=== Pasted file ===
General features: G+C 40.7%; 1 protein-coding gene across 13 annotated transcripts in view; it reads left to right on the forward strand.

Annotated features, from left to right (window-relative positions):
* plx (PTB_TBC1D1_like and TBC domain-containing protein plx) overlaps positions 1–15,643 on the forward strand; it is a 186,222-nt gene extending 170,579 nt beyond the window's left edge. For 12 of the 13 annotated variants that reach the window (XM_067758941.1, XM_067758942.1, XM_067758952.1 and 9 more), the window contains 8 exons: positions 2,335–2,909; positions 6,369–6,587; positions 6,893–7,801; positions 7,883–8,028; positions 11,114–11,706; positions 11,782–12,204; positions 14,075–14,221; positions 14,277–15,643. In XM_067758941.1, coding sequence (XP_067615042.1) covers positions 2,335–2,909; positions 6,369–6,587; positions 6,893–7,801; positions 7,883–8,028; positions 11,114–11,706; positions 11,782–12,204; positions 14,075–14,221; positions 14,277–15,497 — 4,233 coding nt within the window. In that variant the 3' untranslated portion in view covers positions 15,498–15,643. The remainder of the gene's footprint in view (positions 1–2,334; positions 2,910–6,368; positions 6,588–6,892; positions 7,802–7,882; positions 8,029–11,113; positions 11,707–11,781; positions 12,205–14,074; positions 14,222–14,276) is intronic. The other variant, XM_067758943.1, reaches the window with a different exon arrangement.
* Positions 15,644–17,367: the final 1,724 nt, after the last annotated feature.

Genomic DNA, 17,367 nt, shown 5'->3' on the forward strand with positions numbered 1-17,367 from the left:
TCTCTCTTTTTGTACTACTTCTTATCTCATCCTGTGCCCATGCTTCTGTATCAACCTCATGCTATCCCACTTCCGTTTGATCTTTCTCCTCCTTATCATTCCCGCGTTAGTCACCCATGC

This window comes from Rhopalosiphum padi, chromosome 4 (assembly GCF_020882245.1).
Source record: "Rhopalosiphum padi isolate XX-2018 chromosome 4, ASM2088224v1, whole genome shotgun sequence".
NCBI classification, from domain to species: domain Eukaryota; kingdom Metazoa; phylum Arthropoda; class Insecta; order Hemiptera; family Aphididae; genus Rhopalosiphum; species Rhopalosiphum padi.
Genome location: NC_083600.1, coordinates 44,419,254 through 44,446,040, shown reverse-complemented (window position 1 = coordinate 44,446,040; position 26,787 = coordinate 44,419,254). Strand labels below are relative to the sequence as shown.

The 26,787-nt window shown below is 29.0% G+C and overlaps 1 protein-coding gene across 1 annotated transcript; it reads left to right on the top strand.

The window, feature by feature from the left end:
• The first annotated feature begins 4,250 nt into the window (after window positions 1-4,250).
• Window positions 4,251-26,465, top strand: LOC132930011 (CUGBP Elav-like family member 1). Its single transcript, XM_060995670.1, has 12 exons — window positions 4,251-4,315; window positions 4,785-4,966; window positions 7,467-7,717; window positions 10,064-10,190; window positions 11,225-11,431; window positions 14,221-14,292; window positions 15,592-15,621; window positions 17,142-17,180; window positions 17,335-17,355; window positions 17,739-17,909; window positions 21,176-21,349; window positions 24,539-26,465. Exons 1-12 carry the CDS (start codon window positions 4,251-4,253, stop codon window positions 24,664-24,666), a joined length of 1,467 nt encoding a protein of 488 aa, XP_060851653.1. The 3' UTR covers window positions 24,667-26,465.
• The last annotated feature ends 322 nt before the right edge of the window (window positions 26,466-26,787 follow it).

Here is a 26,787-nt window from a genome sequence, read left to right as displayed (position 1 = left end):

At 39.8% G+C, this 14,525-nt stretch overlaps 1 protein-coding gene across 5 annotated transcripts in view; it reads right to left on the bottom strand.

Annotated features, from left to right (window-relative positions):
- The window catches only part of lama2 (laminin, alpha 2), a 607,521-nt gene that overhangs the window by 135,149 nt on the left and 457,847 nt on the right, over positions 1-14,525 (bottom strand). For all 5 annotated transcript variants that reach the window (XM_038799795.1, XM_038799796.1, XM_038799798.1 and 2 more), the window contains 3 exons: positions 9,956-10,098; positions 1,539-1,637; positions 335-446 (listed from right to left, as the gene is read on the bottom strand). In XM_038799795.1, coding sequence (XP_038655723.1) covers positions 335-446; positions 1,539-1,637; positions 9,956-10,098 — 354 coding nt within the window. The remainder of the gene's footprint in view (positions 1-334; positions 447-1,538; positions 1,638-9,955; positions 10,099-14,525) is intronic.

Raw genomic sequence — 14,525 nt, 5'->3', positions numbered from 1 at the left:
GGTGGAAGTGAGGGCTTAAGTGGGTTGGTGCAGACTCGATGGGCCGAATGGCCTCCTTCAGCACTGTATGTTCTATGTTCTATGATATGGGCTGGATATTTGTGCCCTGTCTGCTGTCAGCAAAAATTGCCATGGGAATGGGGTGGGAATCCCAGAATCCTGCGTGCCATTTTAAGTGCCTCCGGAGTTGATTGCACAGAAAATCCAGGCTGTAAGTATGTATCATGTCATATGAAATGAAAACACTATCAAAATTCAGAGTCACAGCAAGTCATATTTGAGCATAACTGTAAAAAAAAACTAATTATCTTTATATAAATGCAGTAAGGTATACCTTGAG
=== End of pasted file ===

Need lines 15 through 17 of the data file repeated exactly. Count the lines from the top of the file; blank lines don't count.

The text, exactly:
• The last annotated feature ends 322 nt before the right edge of the window (window positions 26,466-26,787 follow it).

Here is a 26,787-nt window from a genome sequence, read left to right as displayed (position 1 = left end):

At 39.8% G+C, this 14,525-nt stretch overlaps 1 protein-coding gene across 5 annotated transcripts in view; it reads right to left on the bottom strand.